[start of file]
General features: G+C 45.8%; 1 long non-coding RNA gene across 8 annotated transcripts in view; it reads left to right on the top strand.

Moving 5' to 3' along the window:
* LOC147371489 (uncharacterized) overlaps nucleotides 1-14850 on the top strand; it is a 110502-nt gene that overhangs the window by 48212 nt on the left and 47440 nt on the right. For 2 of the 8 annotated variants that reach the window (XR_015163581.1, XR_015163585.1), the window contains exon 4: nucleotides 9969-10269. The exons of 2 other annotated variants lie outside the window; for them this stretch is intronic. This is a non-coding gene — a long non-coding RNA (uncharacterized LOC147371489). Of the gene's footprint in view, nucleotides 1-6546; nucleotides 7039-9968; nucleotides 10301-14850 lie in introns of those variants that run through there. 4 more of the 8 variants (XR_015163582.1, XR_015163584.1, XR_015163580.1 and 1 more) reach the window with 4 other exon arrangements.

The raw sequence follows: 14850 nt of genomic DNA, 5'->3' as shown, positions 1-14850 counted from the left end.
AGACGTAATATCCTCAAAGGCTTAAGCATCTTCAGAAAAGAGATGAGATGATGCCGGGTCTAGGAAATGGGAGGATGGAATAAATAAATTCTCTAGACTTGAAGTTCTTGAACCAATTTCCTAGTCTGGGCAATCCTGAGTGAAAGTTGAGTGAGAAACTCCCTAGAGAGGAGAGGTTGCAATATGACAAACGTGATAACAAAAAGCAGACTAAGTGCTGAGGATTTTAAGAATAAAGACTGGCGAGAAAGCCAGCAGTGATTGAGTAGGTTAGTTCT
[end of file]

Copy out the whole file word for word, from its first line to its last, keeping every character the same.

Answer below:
General features: G+C 45.8%; 1 long non-coding RNA gene across 8 annotated transcripts in view; it reads left to right on the top strand.

Moving 5' to 3' along the window:
* LOC147371489 (uncharacterized) overlaps nucleotides 1-14850 on the top strand; it is a 110502-nt gene that overhangs the window by 48212 nt on the left and 47440 nt on the right. For 2 of the 8 annotated variants that reach the window (XR_015163581.1, XR_015163585.1), the window contains exon 4: nucleotides 9969-10269. The exons of 2 other annotated variants lie outside the window; for them this stretch is intronic. This is a non-coding gene — a long non-coding RNA (uncharacterized LOC147371489). Of the gene's footprint in view, nucleotides 1-6546; nucleotides 7039-9968; nucleotides 10301-14850 lie in introns of those variants that run through there. 4 more of the 8 variants (XR_015163582.1, XR_015163584.1, XR_015163580.1 and 1 more) reach the window with 4 other exon arrangements.

The raw sequence follows: 14850 nt of genomic DNA, 5'->3' as shown, positions 1-14850 counted from the left end.
AGACGTAATATCCTCAAAGGCTTAAGCATCTTCAGAAAAGAGATGAGATGATGCCGGGTCTAGGAAATGGGAGGATGGAATAAATAAATTCTCTAGACTTGAAGTTCTTGAACCAATTTCCTAGTCTGGGCAATCCTGAGTGAAAGTTGAGTGAGAAACTCCCTAGAGAGGAGAGGTTGCAATATGACAAACGTGATAACAAAAAGCAGACTAAGTGCTGAGGATTTTAAGAATAAAGACTGGCGAGAAAGCCAGCAGTGATTGAGTAGGTTAGTTCT